• Science and the State in 20th Century China:How Should We Understand Modernization?
  • Update Time: 2014-02-26

Topic Science and the State in 20th Century China:

How Should We Understand Modernization?

Lecturer Prof. Richard P. Suttmeier

AbstractTwo defining features of modernization, as characteristically understood, are the rise of the modern nation-state, and the rise of modern science and technology. This talk will explore some of the relationships between “science and state” as they have developed in modern China and the West. These relationships are understood in terms of state policy interventions to promote scientific and technological development and in terms of the underlying norms which define science-society relationships. The discussion will explore the ways in which policy effectiveness for the promotion of science and technology is related to these underlying norms.

Time November 15, 2013(Friday) 09:30-11:30

Address Room 209, IHNS

Introduction of the lecturer:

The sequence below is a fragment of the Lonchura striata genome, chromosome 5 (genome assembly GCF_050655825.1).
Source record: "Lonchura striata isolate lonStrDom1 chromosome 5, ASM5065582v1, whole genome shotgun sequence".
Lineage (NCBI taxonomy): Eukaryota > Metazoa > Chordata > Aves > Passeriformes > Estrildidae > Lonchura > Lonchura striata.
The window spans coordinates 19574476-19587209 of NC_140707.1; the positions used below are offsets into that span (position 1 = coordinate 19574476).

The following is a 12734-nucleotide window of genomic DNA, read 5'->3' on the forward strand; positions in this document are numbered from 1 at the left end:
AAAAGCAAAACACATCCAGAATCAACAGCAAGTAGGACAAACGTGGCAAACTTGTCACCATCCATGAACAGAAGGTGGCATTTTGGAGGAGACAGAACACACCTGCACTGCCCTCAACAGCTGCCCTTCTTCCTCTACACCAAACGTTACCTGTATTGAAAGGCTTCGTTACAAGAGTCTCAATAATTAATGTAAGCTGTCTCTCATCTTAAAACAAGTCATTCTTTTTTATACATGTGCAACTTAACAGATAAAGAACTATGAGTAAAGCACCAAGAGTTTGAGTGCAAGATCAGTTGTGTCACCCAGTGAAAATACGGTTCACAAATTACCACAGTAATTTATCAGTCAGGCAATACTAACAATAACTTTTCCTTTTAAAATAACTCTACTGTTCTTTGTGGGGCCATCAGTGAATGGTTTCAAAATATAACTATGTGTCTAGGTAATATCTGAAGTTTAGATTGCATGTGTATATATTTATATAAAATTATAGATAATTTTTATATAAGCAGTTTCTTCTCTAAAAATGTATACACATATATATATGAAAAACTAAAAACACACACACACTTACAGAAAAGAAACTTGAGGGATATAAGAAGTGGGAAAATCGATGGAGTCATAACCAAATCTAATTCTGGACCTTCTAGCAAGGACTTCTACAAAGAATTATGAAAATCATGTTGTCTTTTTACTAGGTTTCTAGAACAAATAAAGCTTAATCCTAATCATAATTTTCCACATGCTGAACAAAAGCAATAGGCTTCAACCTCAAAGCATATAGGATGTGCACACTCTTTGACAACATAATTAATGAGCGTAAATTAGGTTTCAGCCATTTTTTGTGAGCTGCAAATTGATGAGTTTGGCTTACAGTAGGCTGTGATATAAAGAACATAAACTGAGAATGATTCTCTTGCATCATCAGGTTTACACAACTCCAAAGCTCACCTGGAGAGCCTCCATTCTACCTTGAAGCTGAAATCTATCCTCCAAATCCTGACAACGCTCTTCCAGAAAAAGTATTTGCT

Richard P. Suttmeier is a Professor of Political Science, Emeritus, at the University of Oregon. He has written widely on science and technology development issues in China. His most recent publications include: China’s IP Transition: Rethinking Intellectual Property Rights in a Rising China (with Yao Xiangkui). National Bureau of Asian Research. July, 2011; “From Cold War Science Diplomacy to Partnering in a Networked World: 30 Years of Sino-US Relations in Science and Technology”, Journal of Science and Technology Policy in China, Vol. 1, No. 1, 2010; “‘The Sixth Modernization?’ China, Safety, and the Management of Risks.” Asia Policy 6 (June, 2008); “State, Self-Organization, and Identity in the Building of Sino-US Cooperation in Science and Technology.” Asian Perspective 32, 1, 2008; and Standards, Stakeholders, and Innovation: China’s Evolving Role in the Global Knowledge Economy. (with Scott Kennedy and Jun Su). National Bureau of Asian Research. September, 2008. Dr. Suttmeier has served as Senior Analyst, Office of Technology Assessment and Director of the Beijing Office, National Academy of Sciences/Committee on Scholarly Communication with the People's Republic of China, and as a consultant to the World Bank, the UNDP, the Chinese Ministry of Science and Technology, and to the US government. During 2010-2011, he was a Senior Visiting Scholar at the Institute of Policy and Management of the Chinese Academy of Sciences. Copies of recent papers and his full curriculum vitae are available at http://china-us.uoregon.edu/papers.php.